•  Regardless of what constitutes violence (2+ / 0-)
            Recommended by:
            JayRaye, AoT

            ...something is amiss when private property rights are more highly valued than human lives.

            "In times of universal deceit, telling the truth will be a revolutionary act." -George Orwell

            by ZhenRen on Fri Apr 26, 2013 at 03:59:42 PM PDT

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          •  But in both cases your actions are exactly (0+ / 0-)

            the same physically. Which means that only the context determines what is or isn't violence. Which is what I'd like to look at to suss out what different people consider violence.

            The first case I don't know if I would even call use of force, except in the strictly scientific sense of energy applied to a purpose.
            That was the sense I was using it in. They were both uses of force in that sense.
            In the second case, one is deliberately taking the choice away from the car owner, and damaging their property in order to do so.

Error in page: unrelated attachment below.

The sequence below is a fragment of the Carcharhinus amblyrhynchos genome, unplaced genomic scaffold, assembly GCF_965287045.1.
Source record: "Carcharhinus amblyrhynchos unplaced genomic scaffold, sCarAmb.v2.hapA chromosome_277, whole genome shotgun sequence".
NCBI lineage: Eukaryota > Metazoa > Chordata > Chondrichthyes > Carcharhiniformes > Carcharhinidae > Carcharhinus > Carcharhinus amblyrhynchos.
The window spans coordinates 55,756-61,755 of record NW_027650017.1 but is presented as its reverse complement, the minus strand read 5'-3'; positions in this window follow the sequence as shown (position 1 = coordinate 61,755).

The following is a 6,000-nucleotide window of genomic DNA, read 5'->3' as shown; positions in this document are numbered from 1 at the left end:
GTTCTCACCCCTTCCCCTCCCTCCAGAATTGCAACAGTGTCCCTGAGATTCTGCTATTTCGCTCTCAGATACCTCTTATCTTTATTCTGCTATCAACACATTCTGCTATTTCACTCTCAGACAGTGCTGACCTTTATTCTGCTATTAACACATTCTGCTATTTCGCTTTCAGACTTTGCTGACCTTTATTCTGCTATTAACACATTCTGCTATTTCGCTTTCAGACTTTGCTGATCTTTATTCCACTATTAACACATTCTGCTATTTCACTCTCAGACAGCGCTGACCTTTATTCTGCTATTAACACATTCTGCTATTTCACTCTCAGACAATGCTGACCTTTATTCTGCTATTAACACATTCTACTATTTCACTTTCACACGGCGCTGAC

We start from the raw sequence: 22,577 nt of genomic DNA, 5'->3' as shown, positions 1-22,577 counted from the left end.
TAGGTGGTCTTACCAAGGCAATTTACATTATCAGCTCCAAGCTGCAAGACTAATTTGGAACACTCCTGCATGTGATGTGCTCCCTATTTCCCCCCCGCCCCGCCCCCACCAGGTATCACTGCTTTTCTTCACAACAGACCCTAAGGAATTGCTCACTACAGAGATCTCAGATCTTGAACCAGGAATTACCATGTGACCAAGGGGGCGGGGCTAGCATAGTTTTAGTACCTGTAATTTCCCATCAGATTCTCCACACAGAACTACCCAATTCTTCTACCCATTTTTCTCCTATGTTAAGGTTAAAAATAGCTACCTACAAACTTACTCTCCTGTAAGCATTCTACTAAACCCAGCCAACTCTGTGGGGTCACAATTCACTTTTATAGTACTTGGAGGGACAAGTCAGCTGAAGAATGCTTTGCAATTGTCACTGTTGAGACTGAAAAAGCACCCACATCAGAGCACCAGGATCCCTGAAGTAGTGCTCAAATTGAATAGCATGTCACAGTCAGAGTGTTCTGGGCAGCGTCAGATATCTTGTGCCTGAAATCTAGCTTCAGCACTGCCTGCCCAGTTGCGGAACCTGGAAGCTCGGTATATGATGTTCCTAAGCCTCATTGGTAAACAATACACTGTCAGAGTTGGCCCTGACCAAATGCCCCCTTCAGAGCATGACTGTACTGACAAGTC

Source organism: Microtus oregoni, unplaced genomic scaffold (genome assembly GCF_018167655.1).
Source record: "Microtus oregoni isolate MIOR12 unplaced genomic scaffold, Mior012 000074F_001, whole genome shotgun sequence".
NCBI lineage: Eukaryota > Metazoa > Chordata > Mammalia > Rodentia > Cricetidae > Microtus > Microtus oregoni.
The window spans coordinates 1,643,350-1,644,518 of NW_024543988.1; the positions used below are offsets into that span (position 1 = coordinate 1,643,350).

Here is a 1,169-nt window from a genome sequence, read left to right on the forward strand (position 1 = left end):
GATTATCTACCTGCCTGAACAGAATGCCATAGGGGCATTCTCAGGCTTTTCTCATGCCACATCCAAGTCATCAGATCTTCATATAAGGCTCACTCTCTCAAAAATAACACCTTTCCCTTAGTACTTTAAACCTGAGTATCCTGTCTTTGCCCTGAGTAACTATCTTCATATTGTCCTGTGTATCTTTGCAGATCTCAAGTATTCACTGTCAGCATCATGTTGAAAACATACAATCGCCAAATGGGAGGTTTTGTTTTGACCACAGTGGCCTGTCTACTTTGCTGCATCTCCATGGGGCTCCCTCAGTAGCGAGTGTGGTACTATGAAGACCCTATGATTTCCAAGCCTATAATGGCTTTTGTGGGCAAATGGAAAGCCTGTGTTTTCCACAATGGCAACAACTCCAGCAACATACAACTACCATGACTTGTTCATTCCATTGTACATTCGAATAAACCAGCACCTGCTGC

So if they knew and refused to open the windows there would be the same issue, but it wouldn't be violence. People also generally wouldn't consider it violence if they decided to simply junk their car, without a baby in it obviously. Nor would most people consider tearing down an unsafe factory to be violent if done after some sort of review or something like that. So there's a legitimacy conferred that moves it from being violent to being just a use of force.

            If debt were a moral issue then, lacking morals, corporations could never be in debt.

            by AoT on Fri Apr 26, 2013 at 04:05:01 PM PDT

            [ Parent ]

            •  Hmmm. I don't think it's just legitimacy (1+ / 0-)
              Recommended by:
              AoT

              that makes the difference between force and violence.

              Thought experiment:  what if protestors were to come to an unsafe factory and begin dismantling it by hand, piece by piece, in a calm and organized fashion?  That would arguably be use of force, and would certainly be illegal, but I would have a hard time calling it violence.